May 20, 2011
Virginia Cramer, 804-225-9113 x 102
Sierra Club Celebrates Endangered Species Day
Today the nation celebrates Endangered Species Day, recognizing the progress made in protecting some of our most iconic wildlife, like the bald eagle. Much of that progress is thanks to the Endangered Species Act which has served as a safety net for our country’s rarest plants and animals for more than three decades.
Unfortunately this cornerstone conservation law is under attack. In a dangerous move away from science-based decision making, Congress recently approved a measure to remove gray wolves in the Northern Rockies from the Endangered Species list. Now Congress is primed and ready to dismantle the Endangered Species Act with new fervor.
To mark Endangered Species Day Fran Hunt, Director of the Sierra Club's Resilient Habitats campaign issued the following statement.
"Today our endangered wildlife are facing greater threats than ever before—from destructive energy development, to unsustainable logging, to a rapidly changing climate. Rising temperatures are affecting the habitats, migration routes, and food sources our wildlife need. It is our job to help wildlife adapt.
The latest science tells us that the best way to help endangered animals is not simply to set aside protected areas for them, but also to connect and restore those places to create healthy natural communities. Healthy natural systems provide a wealth of benefits, including clean air and clean water, and are better able to adjust in a rapidly changing world.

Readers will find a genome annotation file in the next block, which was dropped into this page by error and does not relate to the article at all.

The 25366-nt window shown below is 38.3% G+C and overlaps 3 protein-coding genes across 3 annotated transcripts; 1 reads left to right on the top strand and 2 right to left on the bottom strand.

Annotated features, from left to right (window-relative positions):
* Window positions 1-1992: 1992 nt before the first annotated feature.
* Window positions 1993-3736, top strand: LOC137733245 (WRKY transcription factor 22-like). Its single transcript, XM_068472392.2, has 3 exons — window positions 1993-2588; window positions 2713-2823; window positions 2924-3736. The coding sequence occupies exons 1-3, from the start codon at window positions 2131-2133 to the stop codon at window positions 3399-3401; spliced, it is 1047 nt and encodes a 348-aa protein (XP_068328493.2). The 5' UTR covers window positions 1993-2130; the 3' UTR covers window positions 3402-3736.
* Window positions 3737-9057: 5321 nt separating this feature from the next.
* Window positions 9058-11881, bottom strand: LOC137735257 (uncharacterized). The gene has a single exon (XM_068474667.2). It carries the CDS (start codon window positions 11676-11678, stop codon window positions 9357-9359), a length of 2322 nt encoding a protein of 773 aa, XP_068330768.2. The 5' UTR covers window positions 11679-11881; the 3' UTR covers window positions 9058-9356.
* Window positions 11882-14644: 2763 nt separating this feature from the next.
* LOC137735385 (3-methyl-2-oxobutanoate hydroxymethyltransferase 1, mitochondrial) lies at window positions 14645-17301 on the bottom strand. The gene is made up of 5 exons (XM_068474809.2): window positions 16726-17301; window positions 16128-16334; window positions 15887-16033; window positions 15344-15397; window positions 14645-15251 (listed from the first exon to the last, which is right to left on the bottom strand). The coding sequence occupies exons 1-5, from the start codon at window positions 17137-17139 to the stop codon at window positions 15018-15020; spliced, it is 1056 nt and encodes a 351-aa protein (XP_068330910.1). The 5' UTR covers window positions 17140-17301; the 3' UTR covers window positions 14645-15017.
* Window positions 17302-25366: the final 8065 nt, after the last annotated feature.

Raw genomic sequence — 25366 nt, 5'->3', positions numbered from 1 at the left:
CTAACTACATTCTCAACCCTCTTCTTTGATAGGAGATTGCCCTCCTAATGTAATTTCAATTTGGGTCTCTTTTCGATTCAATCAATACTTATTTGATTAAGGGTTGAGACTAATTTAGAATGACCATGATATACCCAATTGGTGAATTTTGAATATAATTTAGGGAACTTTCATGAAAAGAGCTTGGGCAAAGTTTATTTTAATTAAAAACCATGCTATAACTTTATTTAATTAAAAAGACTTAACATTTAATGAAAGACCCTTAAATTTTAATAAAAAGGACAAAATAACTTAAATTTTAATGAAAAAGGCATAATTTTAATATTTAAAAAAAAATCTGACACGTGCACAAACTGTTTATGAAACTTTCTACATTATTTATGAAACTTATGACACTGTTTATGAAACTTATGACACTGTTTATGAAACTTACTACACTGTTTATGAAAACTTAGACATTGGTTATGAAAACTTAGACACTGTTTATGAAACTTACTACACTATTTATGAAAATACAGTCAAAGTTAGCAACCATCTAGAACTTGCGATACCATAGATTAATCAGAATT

The Endangered Species Act and the protections it grants wildlife is a vital piece of this puzzle, helping to ensure the needed natural balance. Its power lies in sound, science-based management, free from political interference.
Yet Congress is already making moves to further undermine the Endangered Species Act, holding hearings and introducing legislation to take wildlife management decisions out of the hands of scientists. These moves threaten the progress that we are celebrating today in bringing keystone animals back from the brink of extinction.
The fate of our imperiled plants and animals should be based on science, not political whim. The long-term health and well-being of wildlife, our communities and our great outdoors depend on it. We will continue to fight to make sure that America’s wildlife don’t become just a memory."
The Sierra Club's Resilient Habitats Campaign is working across the country to protect, connect and restore America's great outdoors. By safeguarding our nation's wild lands and waters, we are creating healthy natural systems that will help plants, animals and people survive and thrive in a changing climate. www.sierraclub.org/habitat